Using some searching techniques for Family History research can be used on Find-A-Grave. An example: What was known was the Name and general area of a family of interest. Searching on Find-A-Grave for any cemetery in this one county, I found 27 entries for the surname in question in 3 cemeteries. Found the name I wanted, went to that cemetery. Found the first headstone grouping, but not the one I was looking for. And only 4 headstones. Walking around the cemetery, there was a very large group of headstones that was loaded with genealogy information on the family I was looking for. The monument in the center of the plot had dates and relationships on all four sides of the monument. A look at the Census Records confirmed the family groupings.

But, it also left a couple of questions. What was the relationship between the two family plots, especially since there was one name but different people, in both plots.

Reading some of the inscriptions, hopefully recorded in Find-A-Grave, can be interesting as well. Looking at a number of burial grounds associated with a church are sometimes interesting, when looking at inscriptions. For the most part, based on what I have seen on Find-A-Grave, there may be a scripture passage reference. But, in one very old cemetery, whole passages were recorded on the headstone. Unfortunately they weren't very clear in photographs, but the question was, Why entire passages in this one cemetery?

One of the research tricks that I have learned, is looking sideways or looking at your neighbors. This includes at a Cemetery on Find-A-Grave. When submitting a request for a picture, it's helpful to include other surnames that might be related to the person who the pictures is being requested. One request that I received was for a name, went to the cemetery and could not find that name anywhere. But, the request had another surname in the request. That 2nd surname was on a headstone and right next to it was the one I was looking for. The plot had family members for the two surnames. This helped the requester put the family together.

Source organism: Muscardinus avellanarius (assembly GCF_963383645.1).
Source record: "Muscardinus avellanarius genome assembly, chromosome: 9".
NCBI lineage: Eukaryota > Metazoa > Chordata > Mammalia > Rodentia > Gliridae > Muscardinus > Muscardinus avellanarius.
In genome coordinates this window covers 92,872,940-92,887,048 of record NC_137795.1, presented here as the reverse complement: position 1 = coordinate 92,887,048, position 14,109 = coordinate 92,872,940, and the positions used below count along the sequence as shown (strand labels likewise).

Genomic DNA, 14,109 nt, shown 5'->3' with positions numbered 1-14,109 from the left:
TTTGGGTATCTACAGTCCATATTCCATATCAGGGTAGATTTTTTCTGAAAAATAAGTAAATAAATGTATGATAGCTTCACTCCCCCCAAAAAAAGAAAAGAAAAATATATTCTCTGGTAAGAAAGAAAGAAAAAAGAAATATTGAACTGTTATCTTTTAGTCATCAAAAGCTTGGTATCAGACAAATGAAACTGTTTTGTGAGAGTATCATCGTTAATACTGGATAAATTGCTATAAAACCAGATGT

One other example of Find-A-Grave and searching. Was looking for a cousin. He was not buried in any family cemetery that I had visited or was not on Find-A-Grave. Why not? Doing a search, but backing away from the details in the search, the cousin was located, but in a cemetery not close to the rest of the family. Went to the cemetery to take a picture, was the answer to the question "why was he buried there". He was buried with his in-laws. The cousin was killed in a motorcycle accident, was young, and the family didn't have any preparation for his death but his in-laws has space in their plot. Mystery solved.

Find-A-Grave isn't THE answer, but it can be a tool, in your genealogy tool kit.

For the most part, I have been doing a similar thing on this Blog. What has become important to me, is that people doing Family Research use various tools in their research. I figure that IF I take a picture of a headstone, some one might be looking for it. But, I don't know how or where they might find it. So, I double post the pictures.

There have been two cemeteries that I have visited, based on Photo Requests where the cemetery is in a state of dis-repair, but some of the headstones are still readable (for the most part) but they need to be captured. I have taken pictures of all of the headstones and have posted them.

Thanks to Amy Coffin of We Tree ( for the inspiration!

© 2010, Copyright H R Worthington


  1. Enjoyed your post! I have been a member of F.A.G. for almost 9 years. I've only done family in all that time except for a handful of people. I did one whole family "burying ground" but nearly all those were family. When I first started F.A.G. was not all that great, but now it's become HUGE and is an awesome tool in the tool box!

  2. Great post. And, yes, we have to start somewhere. As we learn we need to in turn share. Each contribution to Find-A-Grave, your blog, etc. helps preserve data that someone may be looking for today or tomorrow. Keep up the great work!

  3. Lisa and Gale,

    Thank you for your comments.